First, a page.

What has been most stumping for the both of us (vet & myself) is that we both thought the kidney issues were a certainty based on his malaise, lack of appetite, teeth grinding, etc. She was really shocked when the screen came back so positive.
posted by muirne81 at 10:46 AM on October 8, 2009

What about stomach issues? Reflux, gastritis, nausea?
posted by crankylex at 11:04 AM on October 8, 2009

Okay, I know he's a cat and not a ferret, but ferrets do that when they're nauseated or their stomachs hurt. Antibiotics can mess with the tummy and the trouble can continue or get worse after the meds have stopped, so you might see if the vet wants to try some basic care for that.
posted by dilettante at 2:56 PM on October 8, 2009 [1 favorite]

Some antibiotics are very hard on the GI tract. Ask your vet to consider if your cat has some reflux of stomach acid happening. I've seen this in my elderly female cat after a long course of antibiotics - including the teeth grinding.

Have a think about the relationship between Frank and the cat who bit him too. There can be a lot of hidden from the human eye bullying going on without you being aware of it. Stress does evil things to cats, including stopping them eating. Older cats often have a tenuous placing in the hierarchy of any multicat household, so make sure Frank has some good, safe and quiet places to rest up from the other bitey cat. It could of course be Frank who was laying down the paw and the other cat is was defending itself. Just a thought, feline social dynamics are fluid.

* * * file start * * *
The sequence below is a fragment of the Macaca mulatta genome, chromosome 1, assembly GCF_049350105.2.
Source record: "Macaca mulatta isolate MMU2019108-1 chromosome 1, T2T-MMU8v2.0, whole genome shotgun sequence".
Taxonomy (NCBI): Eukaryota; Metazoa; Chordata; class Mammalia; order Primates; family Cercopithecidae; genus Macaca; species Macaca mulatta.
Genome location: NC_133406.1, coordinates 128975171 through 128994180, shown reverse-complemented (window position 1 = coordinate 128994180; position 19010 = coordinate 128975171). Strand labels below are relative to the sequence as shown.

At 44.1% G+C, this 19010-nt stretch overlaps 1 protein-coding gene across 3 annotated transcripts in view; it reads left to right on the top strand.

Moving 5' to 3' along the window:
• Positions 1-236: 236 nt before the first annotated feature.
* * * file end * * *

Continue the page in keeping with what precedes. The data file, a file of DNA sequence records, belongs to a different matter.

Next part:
Cats can be pretty stoic about pain, and have some very different ways of expressing it. Pain will stop a cat eating. Reflux can stop them eating too, the gastric acid burns the throat and the back of the tongue and it tastes hideous as well - nothing like having the taste of stomach acid in your mouth to put you off food. Consider also that the regular dosing with the liquid antibiotic may have hurt his mouth, especially if it was given with a hard ended plastic syringe or a glass dropper. No matter how careful you are, sometimes the gums or the roof of the mouth gets bruised and sometimes teeth get chipped or bashed so hard the nerve is rattled and hurts.

There's a really good coating antacid called Antepsin (sucralfate) which I use for my elderly cat when she gets a bit of reflux. I grind up the 1/4 tablet in 1ml of cold water and syringe it into her mouth (this is much kinder to the feline throat than trying to ram a hard tablet in) - I leave her for an hour for the Antepsin to work it's magic, then offer food. The perfect size for a cat swallow is 1ml. Any more than that and the cat may well gag.

If your vet offers you a human antacid in liquid form, it will usually have a mint flavouring, which cats detest big time. Ask for the unflavoured tablet version.

Get well soon Frank!
posted by Arqa at 10:20 AM on October 10, 2009

Response by poster: Just an update to all who answered, and all who may come across this thread in the future:

We believe the cat has Addison's Disease. He's still recovering, but is eating food again with a combination of injection & oral medication.
posted by muirne81 at 9:58 AM on October 24, 2009